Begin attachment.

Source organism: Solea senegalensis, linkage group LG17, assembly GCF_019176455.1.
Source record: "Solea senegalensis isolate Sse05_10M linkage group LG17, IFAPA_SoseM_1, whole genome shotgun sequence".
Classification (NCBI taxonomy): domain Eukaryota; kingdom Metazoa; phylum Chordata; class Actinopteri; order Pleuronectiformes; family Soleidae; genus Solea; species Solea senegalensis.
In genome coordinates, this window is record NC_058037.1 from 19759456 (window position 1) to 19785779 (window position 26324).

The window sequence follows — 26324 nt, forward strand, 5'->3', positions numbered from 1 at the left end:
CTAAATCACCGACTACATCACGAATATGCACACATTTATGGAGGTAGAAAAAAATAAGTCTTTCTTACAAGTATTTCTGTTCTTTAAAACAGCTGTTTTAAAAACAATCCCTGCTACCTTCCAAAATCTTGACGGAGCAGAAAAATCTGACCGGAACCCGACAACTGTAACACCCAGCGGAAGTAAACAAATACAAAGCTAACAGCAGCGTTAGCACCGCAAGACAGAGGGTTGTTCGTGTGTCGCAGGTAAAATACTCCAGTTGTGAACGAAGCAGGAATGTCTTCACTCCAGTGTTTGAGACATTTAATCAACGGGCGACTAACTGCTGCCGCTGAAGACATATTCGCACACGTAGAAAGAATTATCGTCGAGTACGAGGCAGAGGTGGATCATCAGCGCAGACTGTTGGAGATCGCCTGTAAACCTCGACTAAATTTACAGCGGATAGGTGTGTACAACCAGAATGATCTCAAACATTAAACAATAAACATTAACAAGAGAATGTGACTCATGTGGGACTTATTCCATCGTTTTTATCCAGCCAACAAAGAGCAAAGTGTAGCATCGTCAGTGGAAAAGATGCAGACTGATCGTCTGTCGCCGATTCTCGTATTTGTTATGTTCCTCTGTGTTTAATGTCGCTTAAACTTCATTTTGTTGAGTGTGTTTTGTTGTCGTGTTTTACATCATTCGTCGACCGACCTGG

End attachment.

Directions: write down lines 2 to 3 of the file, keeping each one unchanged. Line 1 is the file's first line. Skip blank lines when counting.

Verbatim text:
Source record: "Solea senegalensis isolate Sse05_10M linkage group LG17, IFAPA_SoseM_1, whole genome shotgun sequence".
Classification (NCBI taxonomy): domain Eukaryota; kingdom Metazoa; phylum Chordata; class Actinopteri; order Pleuronectiformes; family Soleidae; genus Solea; species Solea senegalensis.